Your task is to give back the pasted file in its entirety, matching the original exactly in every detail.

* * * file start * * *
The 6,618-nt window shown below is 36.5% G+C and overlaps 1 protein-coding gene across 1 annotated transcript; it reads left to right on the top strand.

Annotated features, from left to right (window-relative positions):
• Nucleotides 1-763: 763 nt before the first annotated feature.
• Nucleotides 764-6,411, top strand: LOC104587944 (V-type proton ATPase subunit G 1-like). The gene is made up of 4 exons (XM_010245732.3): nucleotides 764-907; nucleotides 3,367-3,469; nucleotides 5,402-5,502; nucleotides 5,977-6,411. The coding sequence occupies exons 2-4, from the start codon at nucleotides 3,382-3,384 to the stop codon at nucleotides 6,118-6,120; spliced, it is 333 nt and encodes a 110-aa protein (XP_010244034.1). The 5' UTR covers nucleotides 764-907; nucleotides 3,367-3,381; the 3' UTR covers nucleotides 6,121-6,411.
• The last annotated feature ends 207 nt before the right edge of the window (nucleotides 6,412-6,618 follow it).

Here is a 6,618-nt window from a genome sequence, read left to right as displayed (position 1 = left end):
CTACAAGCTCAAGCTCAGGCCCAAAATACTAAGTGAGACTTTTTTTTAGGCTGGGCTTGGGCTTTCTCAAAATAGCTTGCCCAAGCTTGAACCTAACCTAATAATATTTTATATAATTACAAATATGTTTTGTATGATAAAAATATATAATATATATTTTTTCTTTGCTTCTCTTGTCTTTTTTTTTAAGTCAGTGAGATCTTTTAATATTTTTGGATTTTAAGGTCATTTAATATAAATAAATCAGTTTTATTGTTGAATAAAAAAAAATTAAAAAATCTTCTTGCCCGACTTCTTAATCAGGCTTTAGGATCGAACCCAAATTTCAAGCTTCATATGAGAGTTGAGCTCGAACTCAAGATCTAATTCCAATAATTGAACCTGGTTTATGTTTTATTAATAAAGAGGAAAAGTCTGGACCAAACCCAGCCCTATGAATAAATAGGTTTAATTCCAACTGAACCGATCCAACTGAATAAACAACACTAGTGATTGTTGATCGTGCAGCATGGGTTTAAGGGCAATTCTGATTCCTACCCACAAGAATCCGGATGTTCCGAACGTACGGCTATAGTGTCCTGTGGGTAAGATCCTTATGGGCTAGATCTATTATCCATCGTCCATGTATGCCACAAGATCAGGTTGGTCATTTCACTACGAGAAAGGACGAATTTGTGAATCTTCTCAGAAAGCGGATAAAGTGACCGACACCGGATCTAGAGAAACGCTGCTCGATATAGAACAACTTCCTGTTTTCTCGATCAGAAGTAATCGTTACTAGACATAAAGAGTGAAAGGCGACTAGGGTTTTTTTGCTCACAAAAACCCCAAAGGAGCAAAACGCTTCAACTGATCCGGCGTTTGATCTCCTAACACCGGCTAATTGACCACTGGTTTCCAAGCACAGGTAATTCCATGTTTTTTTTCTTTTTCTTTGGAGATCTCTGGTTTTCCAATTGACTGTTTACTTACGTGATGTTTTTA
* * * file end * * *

The 6,618-nt window shown below is 36.5% G+C and overlaps 1 protein-coding gene across 1 annotated transcript; it reads left to right on the top strand.

Annotated features, from left to right (window-relative positions):
• Nucleotides 1-763: 763 nt before the first annotated feature.
• Nucleotides 764-6,411, top strand: LOC104587944 (V-type proton ATPase subunit G 1-like). The gene is made up of 4 exons (XM_010245732.3): nucleotides 764-907; nucleotides 3,367-3,469; nucleotides 5,402-5,502; nucleotides 5,977-6,411. The coding sequence occupies exons 2-4, from the start codon at nucleotides 3,382-3,384 to the stop codon at nucleotides 6,118-6,120; spliced, it is 333 nt and encodes a 110-aa protein (XP_010244034.1). The 5' UTR covers nucleotides 764-907; nucleotides 3,367-3,381; the 3' UTR covers nucleotides 6,121-6,411.
• The last annotated feature ends 207 nt before the right edge of the window (nucleotides 6,412-6,618 follow it).

Here is a 6,618-nt window from a genome sequence, read left to right as displayed (position 1 = left end):
CTACAAGCTCAAGCTCAGGCCCAAAATACTAAGTGAGACTTTTTTTTAGGCTGGGCTTGGGCTTTCTCAAAATAGCTTGCCCAAGCTTGAACCTAACCTAATAATATTTTATATAATTACAAATATGTTTTGTATGATAAAAATATATAATATATATTTTTTCTTTGCTTCTCTTGTCTTTTTTTTTAAGTCAGTGAGATCTTTTAATATTTTTGGATTTTAAGGTCATTTAATATAAATAAATCAGTTTTATTGTTGAATAAAAAAAAATTAAAAAATCTTCTTGCCCGACTTCTTAATCAGGCTTTAGGATCGAACCCAAATTTCAAGCTTCATATGAGAGTTGAGCTCGAACTCAAGATCTAATTCCAATAATTGAACCTGGTTTATGTTTTATTAATAAAGAGGAAAAGTCTGGACCAAACCCAGCCCTATGAATAAATAGGTTTAATTCCAACTGAACCGATCCAACTGAATAAACAACACTAGTGATTGTTGATCGTGCAGCATGGGTTTAAGGGCAATTCTGATTCCTACCCACAAGAATCCGGATGTTCCGAACGTACGGCTATAGTGTCCTGTGGGTAAGATCCTTATGGGCTAGATCTATTATCCATCGTCCATGTATGCCACAAGATCAGGTTGGTCATTTCACTACGAGAAAGGACGAATTTGTGAATCTTCTCAGAAAGCGGATAAAGTGACCGACACCGGATCTAGAGAAACGCTGCTCGATATAGAACAACTTCCTGTTTTCTCGATCAGAAGTAATCGTTACTAGACATAAAGAGTGAAAGGCGACTAGGGTTTTTTTGCTCACAAAAACCCCAAAGGAGCAAAACGCTTCAACTGATCCGGCGTTTGATCTCCTAACACCGGCTAATTGACCACTGGTTTCCAAGCACAGGTAATTCCATGTTTTTTTTCTTTTTCTTTGGAGATCTCTGGTTTTCCAATTGACTGTTTACTTACGTGATGTTTTTA